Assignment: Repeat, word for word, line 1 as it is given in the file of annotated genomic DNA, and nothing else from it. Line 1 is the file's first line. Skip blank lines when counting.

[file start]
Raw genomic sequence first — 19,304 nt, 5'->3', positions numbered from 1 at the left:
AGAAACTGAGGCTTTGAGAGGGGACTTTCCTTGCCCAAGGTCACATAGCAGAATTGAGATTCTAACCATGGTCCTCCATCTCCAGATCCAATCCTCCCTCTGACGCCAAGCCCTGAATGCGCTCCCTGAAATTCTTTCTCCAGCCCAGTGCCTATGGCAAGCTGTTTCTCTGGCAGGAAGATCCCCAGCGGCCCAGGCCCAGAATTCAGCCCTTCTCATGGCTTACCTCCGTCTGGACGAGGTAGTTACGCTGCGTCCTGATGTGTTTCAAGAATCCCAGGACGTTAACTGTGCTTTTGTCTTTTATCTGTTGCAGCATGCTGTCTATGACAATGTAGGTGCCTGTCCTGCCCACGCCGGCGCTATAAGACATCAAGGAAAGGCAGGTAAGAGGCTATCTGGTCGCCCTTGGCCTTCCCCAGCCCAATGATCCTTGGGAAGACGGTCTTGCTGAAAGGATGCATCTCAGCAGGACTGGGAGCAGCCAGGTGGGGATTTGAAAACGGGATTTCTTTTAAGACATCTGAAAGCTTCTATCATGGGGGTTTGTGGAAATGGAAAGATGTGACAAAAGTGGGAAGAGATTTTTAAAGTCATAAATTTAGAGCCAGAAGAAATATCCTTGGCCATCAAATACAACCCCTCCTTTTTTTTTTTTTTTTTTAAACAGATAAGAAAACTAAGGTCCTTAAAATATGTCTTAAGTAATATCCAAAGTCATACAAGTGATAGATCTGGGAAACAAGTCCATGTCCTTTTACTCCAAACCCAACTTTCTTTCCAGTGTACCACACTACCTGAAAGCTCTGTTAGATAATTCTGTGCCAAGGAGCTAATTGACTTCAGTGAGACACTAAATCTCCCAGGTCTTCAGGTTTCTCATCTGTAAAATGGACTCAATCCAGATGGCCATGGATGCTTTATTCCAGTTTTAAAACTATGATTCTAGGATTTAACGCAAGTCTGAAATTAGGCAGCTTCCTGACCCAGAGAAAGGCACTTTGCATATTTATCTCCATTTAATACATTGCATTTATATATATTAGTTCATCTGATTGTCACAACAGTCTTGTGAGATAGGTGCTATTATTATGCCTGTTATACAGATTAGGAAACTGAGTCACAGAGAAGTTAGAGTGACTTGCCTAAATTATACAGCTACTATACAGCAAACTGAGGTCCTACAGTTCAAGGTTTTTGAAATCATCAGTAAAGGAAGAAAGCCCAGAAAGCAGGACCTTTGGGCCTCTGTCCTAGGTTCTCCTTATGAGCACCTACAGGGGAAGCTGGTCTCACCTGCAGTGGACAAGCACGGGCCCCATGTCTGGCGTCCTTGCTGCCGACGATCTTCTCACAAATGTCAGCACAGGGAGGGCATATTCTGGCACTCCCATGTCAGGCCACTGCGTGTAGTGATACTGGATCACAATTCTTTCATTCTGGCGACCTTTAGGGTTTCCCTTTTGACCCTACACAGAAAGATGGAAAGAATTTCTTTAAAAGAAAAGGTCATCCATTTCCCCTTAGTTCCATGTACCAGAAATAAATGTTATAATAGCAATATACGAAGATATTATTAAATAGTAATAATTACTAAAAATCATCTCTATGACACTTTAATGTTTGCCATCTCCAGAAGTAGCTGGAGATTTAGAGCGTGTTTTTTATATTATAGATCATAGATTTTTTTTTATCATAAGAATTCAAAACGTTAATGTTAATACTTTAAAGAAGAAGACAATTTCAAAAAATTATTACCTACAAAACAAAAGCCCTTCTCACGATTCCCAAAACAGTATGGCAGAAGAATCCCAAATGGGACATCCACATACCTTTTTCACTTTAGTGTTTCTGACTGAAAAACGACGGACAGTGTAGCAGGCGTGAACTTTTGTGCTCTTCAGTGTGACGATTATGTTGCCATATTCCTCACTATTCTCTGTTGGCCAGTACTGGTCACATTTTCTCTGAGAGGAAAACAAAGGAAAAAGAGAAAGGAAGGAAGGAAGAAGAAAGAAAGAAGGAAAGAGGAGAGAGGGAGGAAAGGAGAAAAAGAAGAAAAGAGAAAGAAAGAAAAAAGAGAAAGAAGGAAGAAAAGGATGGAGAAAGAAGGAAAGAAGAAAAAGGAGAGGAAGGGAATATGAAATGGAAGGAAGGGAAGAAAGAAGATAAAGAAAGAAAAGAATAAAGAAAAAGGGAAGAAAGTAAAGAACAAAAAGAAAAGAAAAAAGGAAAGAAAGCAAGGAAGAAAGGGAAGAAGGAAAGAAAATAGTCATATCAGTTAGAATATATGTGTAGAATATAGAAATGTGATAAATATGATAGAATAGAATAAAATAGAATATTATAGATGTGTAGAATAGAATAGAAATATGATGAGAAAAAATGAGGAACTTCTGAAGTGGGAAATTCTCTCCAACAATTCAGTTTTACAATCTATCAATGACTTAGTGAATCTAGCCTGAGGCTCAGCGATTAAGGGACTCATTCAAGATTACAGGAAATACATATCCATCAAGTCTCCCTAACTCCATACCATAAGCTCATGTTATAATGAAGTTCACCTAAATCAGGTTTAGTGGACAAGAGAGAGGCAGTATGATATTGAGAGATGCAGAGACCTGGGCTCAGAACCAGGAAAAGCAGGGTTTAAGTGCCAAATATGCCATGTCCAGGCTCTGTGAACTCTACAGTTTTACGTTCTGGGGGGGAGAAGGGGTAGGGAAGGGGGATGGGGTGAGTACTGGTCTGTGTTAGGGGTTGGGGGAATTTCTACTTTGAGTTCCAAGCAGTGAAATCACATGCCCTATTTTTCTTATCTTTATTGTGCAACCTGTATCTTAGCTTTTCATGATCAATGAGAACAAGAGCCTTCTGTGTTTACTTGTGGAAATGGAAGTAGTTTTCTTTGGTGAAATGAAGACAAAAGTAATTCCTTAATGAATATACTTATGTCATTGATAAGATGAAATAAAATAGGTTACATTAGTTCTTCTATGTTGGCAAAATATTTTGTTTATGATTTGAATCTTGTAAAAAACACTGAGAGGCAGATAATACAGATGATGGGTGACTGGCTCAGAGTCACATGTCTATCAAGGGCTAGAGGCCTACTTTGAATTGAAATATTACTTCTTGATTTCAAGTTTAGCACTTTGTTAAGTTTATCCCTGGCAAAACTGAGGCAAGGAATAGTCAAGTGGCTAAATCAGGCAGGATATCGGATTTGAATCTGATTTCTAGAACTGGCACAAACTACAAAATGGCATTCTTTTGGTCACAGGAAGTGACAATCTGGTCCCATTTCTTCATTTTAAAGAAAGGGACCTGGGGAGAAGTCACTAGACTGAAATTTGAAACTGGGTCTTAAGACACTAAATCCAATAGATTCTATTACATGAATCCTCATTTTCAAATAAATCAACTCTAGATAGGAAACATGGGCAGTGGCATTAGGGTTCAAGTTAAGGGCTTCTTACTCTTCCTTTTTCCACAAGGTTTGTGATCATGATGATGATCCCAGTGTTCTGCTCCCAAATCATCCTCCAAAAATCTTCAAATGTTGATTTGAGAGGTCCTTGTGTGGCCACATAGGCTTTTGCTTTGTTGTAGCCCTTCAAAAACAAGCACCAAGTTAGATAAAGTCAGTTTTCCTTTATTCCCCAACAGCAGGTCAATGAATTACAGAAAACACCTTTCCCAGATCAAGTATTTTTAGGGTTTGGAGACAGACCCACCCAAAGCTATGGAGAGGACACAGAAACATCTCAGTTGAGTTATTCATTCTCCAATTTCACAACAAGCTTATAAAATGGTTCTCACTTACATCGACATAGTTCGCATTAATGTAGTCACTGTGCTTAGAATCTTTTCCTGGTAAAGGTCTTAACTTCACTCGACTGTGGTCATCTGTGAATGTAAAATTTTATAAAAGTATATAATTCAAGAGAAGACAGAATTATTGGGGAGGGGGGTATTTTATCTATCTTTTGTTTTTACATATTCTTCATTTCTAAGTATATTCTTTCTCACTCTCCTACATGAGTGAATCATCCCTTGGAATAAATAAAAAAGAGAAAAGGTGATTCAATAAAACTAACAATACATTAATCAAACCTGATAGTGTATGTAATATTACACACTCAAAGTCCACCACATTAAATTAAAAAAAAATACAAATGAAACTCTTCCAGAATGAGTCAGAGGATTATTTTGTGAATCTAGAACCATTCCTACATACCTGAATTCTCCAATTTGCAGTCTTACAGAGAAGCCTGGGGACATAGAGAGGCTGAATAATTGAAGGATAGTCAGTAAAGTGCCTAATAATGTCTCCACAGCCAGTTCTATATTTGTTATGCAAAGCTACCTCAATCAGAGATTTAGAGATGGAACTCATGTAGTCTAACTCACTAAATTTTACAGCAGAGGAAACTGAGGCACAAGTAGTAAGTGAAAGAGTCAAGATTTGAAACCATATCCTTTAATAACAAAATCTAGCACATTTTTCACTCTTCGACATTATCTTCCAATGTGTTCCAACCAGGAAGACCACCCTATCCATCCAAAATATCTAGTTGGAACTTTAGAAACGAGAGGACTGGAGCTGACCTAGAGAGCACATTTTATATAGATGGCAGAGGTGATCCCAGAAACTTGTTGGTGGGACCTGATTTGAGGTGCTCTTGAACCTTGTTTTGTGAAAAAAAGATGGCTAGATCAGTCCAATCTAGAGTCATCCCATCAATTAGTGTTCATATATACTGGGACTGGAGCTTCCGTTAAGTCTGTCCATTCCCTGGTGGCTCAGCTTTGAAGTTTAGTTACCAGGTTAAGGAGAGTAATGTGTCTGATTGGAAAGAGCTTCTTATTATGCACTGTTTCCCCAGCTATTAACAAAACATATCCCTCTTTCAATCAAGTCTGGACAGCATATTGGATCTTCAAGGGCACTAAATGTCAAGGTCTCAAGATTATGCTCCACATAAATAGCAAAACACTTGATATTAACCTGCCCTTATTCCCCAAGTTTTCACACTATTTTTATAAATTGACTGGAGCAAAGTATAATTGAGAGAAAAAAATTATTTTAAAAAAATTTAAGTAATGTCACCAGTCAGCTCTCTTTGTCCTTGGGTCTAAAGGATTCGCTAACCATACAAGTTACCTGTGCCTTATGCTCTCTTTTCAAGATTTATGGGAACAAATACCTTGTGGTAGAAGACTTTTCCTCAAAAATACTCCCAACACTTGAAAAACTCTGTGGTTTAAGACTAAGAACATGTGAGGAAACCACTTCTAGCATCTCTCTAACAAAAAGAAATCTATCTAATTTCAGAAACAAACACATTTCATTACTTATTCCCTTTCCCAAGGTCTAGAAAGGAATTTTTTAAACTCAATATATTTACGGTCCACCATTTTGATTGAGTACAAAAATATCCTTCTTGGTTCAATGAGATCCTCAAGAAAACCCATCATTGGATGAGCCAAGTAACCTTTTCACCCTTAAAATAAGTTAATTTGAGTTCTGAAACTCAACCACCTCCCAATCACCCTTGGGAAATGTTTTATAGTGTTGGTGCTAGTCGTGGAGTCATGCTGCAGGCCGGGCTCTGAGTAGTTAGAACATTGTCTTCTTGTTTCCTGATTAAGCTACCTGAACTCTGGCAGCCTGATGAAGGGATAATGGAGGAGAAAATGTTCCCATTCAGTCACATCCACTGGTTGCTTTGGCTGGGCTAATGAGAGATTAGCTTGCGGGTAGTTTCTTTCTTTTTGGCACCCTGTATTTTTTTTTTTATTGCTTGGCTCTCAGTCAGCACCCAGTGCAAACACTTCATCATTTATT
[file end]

Raw genomic sequence first — 19,304 nt, 5'->3', positions numbered from 1 at the left: